The history of the Norwegian Coastal Administration's areas of activity can be traced far back in time, much further than the history of the Norwegian Coastal Administration itself.
Maritime transport was a prerequisite for settlement along our long coastline, as well as a fundamental factor in the establishment of Norway as a seafaring nation The fishing industry is, and has been, an important part of the economic base and settlement along the coast, and the Norwegian Coastal Administration currently owns and manages close to 800 fishing ports.
The Norwegian Coastal Administration's task has been to maintain a high level of safety and accessibility along the Norwegian coast by the development and maintenance of a maritime infrastructure, in addition to providing various maritime services.
The Norwegian Coastal Administration is a young agency in name. but it maintains the long-standing traditions of its predecessors: the Lighthouse and Buoy Authority, Pilot Authority and Port Authority. The Coast Directorate was established in 1974 by merging the Lighthouse and Buoy, Pilot and Port Authorities.
In 1981 the term Norwegian Coastal Administration was introduced as a collective term for the entire agency, when the regional organisation was established with regional district offices in Arendal, Haugesund, Ålesund, Kabelvåg and Honningsvåg.
In 2002 the directorate was moved from Oslo to Ålesund. The regional offices were assigned special areas of responsibility and represent national centres for various areas of specialisation within the agency. The Norwegian Coastal Administration's shipping company, which is located in Ålesund, was spun off as a separate unit.
In 2003 the Emergency Preparedness Unit for Acute Pollution, which was formerly under the Norwegian Pollution Control Authority (now the Climate and Pollution Agency) was placed under the Norwegian Coastal Administration. This unit is located in Horten, Ålesund (lawyers), Tromsø and Bergen as of 2010.
In 2007 the name Coast Directorate was changed to the Norwegian Coastal Administration's head office. The district offices became regional offices at the same time.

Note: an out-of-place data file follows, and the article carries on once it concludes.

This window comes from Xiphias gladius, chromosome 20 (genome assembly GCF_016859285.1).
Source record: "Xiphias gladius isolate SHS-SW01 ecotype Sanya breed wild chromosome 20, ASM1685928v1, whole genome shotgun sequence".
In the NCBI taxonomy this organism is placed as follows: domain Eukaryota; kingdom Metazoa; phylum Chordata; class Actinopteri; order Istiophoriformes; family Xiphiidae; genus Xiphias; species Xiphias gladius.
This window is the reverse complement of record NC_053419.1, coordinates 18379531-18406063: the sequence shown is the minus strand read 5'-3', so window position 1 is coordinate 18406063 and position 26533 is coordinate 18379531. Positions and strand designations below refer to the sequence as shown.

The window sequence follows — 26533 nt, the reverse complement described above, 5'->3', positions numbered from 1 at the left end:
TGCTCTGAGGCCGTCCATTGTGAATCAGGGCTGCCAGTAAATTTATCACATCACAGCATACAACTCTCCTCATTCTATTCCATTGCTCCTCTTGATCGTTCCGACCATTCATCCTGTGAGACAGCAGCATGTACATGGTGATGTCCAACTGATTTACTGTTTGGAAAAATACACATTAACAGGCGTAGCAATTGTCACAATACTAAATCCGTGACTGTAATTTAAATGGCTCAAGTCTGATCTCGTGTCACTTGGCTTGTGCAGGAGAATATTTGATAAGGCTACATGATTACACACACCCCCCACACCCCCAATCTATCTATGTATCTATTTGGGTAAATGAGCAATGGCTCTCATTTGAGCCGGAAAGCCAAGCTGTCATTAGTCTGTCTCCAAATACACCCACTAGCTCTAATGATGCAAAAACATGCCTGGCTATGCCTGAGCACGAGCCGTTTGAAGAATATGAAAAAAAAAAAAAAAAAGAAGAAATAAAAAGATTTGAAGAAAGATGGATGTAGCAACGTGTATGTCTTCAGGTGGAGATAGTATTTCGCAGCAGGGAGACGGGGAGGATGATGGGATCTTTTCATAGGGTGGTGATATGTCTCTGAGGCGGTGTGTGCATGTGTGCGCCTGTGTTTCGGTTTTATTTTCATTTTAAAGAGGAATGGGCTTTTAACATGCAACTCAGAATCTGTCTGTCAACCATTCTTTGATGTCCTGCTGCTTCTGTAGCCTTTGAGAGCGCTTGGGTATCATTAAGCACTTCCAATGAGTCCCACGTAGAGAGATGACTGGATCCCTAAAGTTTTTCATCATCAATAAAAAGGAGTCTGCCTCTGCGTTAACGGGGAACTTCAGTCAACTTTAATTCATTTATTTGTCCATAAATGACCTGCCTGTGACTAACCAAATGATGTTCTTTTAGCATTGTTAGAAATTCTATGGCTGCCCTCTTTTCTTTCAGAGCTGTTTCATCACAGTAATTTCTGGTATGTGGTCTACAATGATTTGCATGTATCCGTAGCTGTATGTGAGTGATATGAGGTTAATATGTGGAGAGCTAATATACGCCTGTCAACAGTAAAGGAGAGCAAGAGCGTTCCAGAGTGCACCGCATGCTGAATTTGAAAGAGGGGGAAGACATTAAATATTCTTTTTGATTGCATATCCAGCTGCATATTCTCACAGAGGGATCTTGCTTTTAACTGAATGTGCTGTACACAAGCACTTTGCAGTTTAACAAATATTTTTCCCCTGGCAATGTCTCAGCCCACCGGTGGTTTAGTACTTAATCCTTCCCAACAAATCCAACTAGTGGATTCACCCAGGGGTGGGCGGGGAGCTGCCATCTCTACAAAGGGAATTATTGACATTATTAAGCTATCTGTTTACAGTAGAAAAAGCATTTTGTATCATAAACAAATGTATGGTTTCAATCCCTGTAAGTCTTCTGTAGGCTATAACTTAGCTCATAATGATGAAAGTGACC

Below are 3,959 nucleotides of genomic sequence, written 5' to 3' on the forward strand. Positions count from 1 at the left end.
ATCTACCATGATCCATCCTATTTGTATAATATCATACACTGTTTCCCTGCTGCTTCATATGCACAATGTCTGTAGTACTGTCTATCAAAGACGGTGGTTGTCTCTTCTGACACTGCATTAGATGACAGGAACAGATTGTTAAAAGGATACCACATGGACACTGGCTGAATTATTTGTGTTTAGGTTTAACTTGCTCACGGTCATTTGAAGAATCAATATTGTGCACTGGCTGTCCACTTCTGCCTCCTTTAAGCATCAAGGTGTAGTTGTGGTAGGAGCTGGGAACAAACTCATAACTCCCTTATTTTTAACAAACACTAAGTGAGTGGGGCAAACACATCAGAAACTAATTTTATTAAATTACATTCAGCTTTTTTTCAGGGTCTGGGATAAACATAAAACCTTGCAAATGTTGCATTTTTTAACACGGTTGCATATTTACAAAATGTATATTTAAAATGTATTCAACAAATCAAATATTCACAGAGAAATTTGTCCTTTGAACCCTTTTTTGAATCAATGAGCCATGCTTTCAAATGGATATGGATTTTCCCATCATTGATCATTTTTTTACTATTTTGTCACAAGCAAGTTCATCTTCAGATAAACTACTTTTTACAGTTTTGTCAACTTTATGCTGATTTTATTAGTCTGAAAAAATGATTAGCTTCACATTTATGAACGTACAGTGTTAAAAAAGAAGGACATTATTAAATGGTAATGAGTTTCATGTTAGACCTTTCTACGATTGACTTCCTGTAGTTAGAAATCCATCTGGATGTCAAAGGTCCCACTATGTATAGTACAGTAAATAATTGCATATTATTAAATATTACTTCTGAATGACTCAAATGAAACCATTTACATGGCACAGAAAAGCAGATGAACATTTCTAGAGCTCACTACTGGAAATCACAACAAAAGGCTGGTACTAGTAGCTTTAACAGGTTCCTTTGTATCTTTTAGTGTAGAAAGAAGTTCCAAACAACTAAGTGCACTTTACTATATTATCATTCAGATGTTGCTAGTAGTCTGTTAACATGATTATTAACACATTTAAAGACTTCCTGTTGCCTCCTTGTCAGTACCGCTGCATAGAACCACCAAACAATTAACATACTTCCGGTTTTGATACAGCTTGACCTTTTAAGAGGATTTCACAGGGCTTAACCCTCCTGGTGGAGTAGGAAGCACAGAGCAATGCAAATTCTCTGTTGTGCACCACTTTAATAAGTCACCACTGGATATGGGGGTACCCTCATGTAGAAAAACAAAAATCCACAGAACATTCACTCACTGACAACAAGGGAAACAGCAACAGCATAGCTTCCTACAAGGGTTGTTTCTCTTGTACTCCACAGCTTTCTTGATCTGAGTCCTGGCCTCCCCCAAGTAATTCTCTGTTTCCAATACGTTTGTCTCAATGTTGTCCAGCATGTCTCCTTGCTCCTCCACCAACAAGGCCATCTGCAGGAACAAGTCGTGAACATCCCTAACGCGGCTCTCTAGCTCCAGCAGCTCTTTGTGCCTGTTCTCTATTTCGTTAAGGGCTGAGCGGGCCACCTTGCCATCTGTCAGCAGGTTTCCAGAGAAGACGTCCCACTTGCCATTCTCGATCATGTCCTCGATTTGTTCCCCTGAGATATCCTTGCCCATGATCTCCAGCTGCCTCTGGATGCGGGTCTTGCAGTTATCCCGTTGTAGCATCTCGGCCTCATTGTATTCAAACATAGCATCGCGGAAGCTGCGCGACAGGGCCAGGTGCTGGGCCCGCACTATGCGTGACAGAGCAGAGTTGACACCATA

New digital routes available at routeinfo.no
112 new digital routes and waypoints are now available for vessels planning port calls from Haugesund to Stad in Western Norway. Routeinfo.no provides quality-assured sailing routes and route information for mariners.
Fees for 2020: Reduction in Safety Fees and increase in Pilotage Fee
The Safety Fees are reduced by 2.7 per cent on average. The Pilotage Service Fee and Pilotage Readiness Fee are increased by 4.3 per cent, while the Pilot Exemption Certificate Fee is increased by 2.3 per cent.
New AIS basestations strengthen maritime traffic monitoring on Svalbard
On September 13, 2019, the Norwegian Coastal Administration deployed a new AIS (Automatic Identification System) basestation on the island of Prins Karls Forland, west of Spitsbergen. This basestation is powered by solar and wind energy, and is the first of its kind in an area without infrastructure.
Digital Route Service is available from Sandefjord to Haugesund
From June 3, 2019, routes and route information will be available for vessels arriving ports in Skagerrak and Rogaland. This is an extension of the Digital Route Service that was launched in the Oslofjord in 2018.
Updating Norwegian Sector Lights to Fit IALA Standards
In the period 2019 to 2025, the Norwegian Coastal Administration will be reorganizing the sectors of around 1900 sector lights in compliance with the standard defined by IALA.
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